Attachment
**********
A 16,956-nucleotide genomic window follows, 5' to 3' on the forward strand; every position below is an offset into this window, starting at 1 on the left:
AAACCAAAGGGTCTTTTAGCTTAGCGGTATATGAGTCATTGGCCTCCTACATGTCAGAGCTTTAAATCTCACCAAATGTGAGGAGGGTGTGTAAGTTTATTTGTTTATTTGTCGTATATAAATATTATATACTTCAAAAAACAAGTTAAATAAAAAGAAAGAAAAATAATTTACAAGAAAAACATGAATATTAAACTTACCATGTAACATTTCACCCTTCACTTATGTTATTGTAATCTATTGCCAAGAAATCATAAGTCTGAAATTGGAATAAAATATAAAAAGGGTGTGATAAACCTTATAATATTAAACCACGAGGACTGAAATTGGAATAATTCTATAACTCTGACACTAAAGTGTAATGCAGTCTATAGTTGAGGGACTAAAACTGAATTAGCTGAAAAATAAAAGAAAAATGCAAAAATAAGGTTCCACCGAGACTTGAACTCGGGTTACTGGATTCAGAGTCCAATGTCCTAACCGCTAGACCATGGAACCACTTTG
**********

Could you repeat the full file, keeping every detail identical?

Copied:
A 16,956-nucleotide genomic window follows, 5' to 3' on the forward strand; every position below is an offset into this window, starting at 1 on the left:
AAACCAAAGGGTCTTTTAGCTTAGCGGTATATGAGTCATTGGCCTCCTACATGTCAGAGCTTTAAATCTCACCAAATGTGAGGAGGGTGTGTAAGTTTATTTGTTTATTTGTCGTATATAAATATTATATACTTCAAAAAACAAGTTAAATAAAAAGAAAGAAAAATAATTTACAAGAAAAACATGAATATTAAACTTACCATGTAACATTTCACCCTTCACTTATGTTATTGTAATCTATTGCCAAGAAATCATAAGTCTGAAATTGGAATAAAATATAAAAAGGGTGTGATAAACCTTATAATATTAAACCACGAGGACTGAAATTGGAATAATTCTATAACTCTGACACTAAAGTGTAATGCAGTCTATAGTTGAGGGACTAAAACTGAATTAGCTGAAAAATAAAAGAAAAATGCAAAAATAAGGTTCCACCGAGACTTGAACTCGGGTTACTGGATTCAGAGTCCAATGTCCTAACCGCTAGACCATGGAACCACTTTG